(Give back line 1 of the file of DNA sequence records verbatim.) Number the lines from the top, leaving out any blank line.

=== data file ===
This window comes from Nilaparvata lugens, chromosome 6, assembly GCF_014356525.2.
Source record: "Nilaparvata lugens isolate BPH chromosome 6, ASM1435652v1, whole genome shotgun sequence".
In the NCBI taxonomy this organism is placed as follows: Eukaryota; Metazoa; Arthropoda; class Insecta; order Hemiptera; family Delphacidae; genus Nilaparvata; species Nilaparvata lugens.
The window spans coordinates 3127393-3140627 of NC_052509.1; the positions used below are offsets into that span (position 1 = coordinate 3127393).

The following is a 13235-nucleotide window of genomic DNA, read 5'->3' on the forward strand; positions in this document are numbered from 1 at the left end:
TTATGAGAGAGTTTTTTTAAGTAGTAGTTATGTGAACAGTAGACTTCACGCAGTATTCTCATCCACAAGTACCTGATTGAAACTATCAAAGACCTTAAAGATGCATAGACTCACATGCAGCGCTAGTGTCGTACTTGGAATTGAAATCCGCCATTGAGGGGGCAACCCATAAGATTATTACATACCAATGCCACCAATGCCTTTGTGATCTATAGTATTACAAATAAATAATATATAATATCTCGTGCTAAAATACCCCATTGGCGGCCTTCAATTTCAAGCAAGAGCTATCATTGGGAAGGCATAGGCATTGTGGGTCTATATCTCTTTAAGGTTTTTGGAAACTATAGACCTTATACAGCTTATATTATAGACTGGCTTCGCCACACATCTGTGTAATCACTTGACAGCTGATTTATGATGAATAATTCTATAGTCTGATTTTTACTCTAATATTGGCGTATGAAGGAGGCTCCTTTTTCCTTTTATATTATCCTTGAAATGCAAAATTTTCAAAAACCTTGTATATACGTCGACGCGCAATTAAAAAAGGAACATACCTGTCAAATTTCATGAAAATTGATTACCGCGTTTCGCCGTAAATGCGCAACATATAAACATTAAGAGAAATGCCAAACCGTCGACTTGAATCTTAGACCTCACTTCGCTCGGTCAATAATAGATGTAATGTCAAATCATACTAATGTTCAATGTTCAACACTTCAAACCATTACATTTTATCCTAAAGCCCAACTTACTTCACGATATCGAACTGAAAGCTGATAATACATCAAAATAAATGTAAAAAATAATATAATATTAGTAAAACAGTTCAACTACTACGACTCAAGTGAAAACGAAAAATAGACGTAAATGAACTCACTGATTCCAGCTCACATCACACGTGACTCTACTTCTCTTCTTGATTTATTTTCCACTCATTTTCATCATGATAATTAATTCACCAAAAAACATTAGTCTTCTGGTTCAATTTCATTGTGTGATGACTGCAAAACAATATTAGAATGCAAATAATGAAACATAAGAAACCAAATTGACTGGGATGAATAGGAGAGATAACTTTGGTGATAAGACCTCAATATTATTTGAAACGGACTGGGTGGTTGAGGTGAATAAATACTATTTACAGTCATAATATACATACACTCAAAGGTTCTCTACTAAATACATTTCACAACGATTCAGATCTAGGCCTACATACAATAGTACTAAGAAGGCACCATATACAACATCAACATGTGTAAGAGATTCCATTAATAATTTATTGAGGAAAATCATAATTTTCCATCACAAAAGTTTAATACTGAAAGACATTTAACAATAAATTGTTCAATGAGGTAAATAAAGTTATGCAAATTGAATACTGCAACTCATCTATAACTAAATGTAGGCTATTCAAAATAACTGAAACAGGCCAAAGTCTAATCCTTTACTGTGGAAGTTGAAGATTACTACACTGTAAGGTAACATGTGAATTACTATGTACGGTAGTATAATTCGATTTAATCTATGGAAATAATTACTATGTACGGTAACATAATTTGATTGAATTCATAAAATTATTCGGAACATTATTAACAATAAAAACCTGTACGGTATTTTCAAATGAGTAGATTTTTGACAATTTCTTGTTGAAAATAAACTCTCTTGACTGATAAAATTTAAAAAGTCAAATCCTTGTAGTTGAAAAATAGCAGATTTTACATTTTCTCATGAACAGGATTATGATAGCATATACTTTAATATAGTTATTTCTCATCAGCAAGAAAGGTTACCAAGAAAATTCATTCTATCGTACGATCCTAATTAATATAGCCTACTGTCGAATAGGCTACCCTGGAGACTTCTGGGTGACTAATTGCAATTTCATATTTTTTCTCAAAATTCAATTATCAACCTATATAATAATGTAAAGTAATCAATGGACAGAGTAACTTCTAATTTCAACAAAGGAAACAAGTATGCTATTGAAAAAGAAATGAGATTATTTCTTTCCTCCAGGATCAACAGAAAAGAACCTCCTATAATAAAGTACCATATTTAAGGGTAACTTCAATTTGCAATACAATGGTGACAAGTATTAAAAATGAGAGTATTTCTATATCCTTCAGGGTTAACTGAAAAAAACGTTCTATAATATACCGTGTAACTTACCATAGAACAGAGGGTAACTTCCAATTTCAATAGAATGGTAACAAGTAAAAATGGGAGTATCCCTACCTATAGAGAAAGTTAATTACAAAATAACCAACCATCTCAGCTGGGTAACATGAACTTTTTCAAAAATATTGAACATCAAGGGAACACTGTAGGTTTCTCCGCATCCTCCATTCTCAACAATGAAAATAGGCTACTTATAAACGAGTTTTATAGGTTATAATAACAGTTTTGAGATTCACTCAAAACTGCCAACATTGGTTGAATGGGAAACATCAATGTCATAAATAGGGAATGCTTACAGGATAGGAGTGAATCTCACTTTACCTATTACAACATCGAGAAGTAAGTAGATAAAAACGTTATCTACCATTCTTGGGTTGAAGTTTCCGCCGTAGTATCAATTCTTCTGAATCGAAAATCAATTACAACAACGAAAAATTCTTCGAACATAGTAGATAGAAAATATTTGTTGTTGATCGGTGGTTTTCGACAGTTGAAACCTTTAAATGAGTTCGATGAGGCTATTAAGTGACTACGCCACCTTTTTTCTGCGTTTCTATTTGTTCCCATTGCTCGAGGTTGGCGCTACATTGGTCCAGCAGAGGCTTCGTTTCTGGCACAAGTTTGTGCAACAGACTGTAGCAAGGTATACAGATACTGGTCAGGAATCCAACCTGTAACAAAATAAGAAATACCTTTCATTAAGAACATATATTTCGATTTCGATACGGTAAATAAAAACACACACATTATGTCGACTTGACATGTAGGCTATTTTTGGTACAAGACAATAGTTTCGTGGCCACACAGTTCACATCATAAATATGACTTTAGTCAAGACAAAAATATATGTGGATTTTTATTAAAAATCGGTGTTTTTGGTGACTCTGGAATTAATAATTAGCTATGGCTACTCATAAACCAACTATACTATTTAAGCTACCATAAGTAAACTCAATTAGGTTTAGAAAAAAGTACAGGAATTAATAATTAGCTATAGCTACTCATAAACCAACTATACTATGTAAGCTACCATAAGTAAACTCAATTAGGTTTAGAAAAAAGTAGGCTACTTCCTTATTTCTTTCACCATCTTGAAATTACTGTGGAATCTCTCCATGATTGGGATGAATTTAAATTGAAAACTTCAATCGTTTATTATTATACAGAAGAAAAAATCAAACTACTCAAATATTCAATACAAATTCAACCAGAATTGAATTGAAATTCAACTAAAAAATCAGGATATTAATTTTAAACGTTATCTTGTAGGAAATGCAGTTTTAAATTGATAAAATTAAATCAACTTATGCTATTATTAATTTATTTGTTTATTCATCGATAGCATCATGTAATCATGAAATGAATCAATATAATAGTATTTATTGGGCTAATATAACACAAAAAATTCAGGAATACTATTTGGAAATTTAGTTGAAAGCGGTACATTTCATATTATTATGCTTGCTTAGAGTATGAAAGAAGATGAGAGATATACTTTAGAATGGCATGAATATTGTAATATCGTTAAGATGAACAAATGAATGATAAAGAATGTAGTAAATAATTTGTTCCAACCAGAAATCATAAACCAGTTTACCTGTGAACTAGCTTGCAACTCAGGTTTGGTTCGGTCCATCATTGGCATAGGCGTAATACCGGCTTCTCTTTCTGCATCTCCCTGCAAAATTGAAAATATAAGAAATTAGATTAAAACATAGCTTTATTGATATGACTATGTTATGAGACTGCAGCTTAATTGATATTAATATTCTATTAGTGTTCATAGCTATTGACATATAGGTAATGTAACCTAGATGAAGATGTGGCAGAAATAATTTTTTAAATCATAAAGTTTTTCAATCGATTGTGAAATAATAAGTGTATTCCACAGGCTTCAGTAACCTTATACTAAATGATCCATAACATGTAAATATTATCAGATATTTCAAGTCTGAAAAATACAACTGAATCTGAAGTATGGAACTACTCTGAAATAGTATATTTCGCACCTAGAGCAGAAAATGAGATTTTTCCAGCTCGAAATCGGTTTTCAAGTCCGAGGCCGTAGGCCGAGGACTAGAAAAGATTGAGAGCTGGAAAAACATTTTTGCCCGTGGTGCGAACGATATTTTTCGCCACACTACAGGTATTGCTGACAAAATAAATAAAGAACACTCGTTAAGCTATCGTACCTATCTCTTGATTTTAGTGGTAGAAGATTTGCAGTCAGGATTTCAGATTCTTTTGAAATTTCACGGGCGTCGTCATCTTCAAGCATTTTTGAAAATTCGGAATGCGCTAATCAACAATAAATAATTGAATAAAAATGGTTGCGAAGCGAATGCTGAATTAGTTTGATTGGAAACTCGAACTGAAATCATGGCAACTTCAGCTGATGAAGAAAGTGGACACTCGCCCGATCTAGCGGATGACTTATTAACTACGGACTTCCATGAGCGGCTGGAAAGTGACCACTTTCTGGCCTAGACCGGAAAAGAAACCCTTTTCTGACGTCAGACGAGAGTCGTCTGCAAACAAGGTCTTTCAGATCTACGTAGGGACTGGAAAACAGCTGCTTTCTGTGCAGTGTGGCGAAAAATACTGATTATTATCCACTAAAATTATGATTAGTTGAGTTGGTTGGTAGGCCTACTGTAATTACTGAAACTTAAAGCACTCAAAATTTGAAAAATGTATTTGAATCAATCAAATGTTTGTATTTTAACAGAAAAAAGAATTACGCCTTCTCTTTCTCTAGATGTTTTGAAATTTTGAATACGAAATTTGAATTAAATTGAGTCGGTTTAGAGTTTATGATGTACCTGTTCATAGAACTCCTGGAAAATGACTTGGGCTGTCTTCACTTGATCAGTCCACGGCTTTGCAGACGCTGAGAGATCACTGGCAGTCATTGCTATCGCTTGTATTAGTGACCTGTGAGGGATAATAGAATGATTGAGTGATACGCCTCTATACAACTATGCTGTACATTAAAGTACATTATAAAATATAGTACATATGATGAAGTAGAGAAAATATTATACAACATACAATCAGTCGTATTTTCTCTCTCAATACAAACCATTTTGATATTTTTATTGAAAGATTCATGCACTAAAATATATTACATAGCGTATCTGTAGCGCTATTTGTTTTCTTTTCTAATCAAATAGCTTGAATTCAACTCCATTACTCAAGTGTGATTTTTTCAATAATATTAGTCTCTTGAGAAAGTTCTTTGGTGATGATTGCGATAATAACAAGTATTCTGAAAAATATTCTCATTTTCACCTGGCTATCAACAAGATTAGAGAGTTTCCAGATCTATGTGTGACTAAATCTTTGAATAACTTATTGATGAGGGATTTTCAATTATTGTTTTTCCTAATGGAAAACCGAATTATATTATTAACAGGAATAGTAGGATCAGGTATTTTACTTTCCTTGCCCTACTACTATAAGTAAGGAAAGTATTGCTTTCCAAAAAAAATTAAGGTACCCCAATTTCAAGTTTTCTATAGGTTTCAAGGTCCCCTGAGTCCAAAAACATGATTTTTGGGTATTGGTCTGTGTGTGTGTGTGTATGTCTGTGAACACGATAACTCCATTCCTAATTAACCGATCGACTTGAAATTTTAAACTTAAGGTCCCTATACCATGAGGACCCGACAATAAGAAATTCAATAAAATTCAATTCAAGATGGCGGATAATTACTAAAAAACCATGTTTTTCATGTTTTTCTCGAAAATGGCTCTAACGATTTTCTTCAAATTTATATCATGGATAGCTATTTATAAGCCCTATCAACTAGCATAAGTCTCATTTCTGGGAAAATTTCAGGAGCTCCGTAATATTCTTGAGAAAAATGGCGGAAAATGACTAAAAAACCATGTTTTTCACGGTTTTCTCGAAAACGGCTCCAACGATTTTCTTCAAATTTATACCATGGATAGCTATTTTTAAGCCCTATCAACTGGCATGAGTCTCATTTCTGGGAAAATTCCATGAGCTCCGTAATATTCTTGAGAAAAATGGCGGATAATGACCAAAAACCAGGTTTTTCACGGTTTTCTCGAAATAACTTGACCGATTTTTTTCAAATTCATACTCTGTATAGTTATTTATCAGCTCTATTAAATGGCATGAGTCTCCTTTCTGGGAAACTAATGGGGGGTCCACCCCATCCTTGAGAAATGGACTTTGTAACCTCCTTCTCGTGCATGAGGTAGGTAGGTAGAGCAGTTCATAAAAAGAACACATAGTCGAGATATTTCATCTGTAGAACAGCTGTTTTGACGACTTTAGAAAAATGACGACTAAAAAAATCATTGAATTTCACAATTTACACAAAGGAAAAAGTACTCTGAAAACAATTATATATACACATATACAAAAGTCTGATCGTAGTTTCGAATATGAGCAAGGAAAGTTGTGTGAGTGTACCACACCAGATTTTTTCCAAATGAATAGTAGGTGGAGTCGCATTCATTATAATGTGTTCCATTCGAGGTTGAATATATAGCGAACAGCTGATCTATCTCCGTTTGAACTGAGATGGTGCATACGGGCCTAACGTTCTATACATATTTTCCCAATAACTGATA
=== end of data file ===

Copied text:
This window comes from Nilaparvata lugens, chromosome 6, assembly GCF_014356525.2.